The diphtheria outbreak in Abuja: what you need to know

Given how quickly the bacterial disease spreads among individuals, a diphtheria outbreak that took the life of a four-year-old in the Abuja suburb of Dei-Dei has raised worries about public health safety.

Eight cases were confirmed as an epidemic by the Federal Capital Territory Administration (FCTA) after samples were analysed at the Nigeria Centre for Disease Control and Prevention (NCDC) and National Reference Laboratory Gaduwa.

According to the World Health Organisation, diphtheria is an infectious disease that causes fever and sore throat and spreads swiftly by coughing and sneezing.

Toxin produced by the bacteria in severe cases results in a thick, grey or white patch at the back of the throat. This can obstruct the airway, making it difficult to swallow or breathe, and it can also cause a barking cough. According to the WHO’s disease profile, swollen lymph nodes may contribute to the neck swelling.

The poison may also enter the bloodstream, resulting in symptoms such as heart muscle inflammation and damage, nerve irritation, renal issues, and bleeding issues brought on by low blood platelets.

A diphtheria antitoxin, delivered intravenously, is used to treat the infection. Additionally, antibiotics are administered to stop the growth of bacteria and toxins and to stop the spread of infection.

Yahaya Vatsa, executive secretary of the FCT Primary Health Care Board (PHCB), has advised people to get immunised, stay away from large groups, and keep their surroundings clean in order to prevent the disease.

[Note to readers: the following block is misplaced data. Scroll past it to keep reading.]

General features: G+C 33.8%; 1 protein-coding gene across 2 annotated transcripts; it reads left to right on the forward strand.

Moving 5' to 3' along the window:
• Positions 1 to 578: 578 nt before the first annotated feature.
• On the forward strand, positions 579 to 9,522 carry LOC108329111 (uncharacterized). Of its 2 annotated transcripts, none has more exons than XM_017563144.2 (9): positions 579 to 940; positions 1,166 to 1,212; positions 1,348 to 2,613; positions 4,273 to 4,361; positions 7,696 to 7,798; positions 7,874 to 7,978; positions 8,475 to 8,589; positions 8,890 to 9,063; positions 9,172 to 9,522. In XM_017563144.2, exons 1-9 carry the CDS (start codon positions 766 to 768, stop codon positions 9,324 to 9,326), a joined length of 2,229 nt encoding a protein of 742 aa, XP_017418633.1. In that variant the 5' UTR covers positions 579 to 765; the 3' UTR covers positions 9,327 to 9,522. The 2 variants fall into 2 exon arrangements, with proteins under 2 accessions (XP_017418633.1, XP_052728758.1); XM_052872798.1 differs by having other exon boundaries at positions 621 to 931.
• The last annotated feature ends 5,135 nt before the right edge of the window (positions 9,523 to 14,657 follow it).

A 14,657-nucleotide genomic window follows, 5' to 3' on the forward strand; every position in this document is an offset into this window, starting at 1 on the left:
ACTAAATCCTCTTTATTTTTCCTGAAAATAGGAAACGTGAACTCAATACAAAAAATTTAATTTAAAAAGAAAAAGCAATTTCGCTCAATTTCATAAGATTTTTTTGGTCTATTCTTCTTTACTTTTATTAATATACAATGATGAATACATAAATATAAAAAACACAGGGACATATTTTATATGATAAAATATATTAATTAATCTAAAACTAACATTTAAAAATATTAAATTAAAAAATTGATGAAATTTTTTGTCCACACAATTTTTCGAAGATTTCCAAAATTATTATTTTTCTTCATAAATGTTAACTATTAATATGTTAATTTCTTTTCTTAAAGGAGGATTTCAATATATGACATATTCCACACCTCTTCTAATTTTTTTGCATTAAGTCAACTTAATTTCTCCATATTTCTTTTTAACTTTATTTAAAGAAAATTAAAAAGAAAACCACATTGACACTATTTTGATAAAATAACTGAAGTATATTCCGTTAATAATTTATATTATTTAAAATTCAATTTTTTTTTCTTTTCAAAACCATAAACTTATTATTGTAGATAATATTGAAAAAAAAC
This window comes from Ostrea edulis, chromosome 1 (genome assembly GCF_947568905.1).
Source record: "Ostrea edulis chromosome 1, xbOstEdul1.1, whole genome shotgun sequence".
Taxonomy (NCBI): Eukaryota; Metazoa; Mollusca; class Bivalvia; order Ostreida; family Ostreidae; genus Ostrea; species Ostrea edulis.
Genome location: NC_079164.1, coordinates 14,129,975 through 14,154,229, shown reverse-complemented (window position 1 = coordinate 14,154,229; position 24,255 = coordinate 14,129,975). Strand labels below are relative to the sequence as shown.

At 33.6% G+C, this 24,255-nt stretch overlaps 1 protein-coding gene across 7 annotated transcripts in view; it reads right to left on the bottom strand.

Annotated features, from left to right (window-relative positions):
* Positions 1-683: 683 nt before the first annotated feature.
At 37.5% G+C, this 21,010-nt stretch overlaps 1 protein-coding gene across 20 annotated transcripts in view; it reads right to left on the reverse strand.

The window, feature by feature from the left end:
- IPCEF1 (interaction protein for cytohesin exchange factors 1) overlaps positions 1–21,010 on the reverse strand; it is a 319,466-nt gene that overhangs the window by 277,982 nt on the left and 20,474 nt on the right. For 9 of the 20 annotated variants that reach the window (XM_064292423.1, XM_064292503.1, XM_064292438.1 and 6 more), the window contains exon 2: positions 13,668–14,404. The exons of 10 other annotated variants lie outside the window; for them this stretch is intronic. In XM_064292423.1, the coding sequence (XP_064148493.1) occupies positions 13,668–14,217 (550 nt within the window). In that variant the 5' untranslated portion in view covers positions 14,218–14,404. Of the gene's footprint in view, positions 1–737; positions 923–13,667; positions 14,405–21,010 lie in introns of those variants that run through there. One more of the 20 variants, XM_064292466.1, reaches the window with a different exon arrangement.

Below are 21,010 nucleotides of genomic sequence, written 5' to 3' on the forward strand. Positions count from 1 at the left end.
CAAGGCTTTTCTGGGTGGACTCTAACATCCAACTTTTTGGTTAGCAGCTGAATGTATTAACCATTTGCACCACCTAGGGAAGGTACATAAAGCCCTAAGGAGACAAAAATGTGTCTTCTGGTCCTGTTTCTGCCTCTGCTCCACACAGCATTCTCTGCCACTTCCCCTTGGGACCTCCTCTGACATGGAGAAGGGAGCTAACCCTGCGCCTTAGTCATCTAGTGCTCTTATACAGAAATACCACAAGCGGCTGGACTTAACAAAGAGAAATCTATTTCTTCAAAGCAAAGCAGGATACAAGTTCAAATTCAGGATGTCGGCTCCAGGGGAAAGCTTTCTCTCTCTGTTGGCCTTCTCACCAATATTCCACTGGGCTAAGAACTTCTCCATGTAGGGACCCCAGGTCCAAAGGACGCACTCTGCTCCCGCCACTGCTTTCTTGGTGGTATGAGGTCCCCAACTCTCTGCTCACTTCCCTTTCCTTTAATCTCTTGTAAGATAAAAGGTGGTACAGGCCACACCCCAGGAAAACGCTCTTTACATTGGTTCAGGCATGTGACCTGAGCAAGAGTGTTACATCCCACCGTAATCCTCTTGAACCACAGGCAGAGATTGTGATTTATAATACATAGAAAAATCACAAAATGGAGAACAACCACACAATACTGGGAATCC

He advised giving children three doses of the pentavalent vaccine as a complete course of vaccination.

Due to recent outbreaks in some countries and insufficient vaccination rates, the WHO recommends that immunisation programmes guarantee that children and adolescents receive three booster doses of the diphtheria vaccine during childhood and adolescence.

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Additionally, a hexavalent vaccine is being developed that would require fewer immunisation sessions and enable more kids to obtain all the advised doses for protection against illnesses like diphtheria.

The first whole-cell pertussis hexavalent vaccination is anticipated to get WHO prequalification in the third quarter of 2023, according to UNICEF.

According to WHO data, 21 of Nigeria’s 36 states as well as the Federal Capital Territory had reported 557 confirmed cases of diphtheria as of April 2023.

The Nigeria Centre for Disease Control and Prevention (NCDC) was informed of possible diphtheria outbreaks in the states of Kano and Lagos in December 2022.

1439 suspected cases were recorded between May 14 and April 9, 2023; of them, 557 (or 39%) have been confirmed, with 73 deaths among the confirmed cases.

Nigeria has previously recorded diphtheria outbreaks, with the worst one occurring in 2011 and hitting Borno State’s rural districts in the northeast of the country.

“The illness manifests as a fever, runny nose, sore throat, cough, red eyes, neck swelling, and breathing difficulties. Direct contact with sick people, droplets from coughing or sneezing, and coming into contact with contaminated objects and clothing are all effective ways to spread diphtheria. Hygiene and environmental sanitation are necessary.

According to the national childhood vaccination schedule, FCT residents are hereby encouraged to make sure their children receive three doses of the Pentavalent vaccine to lower the chance of contracting the disease.

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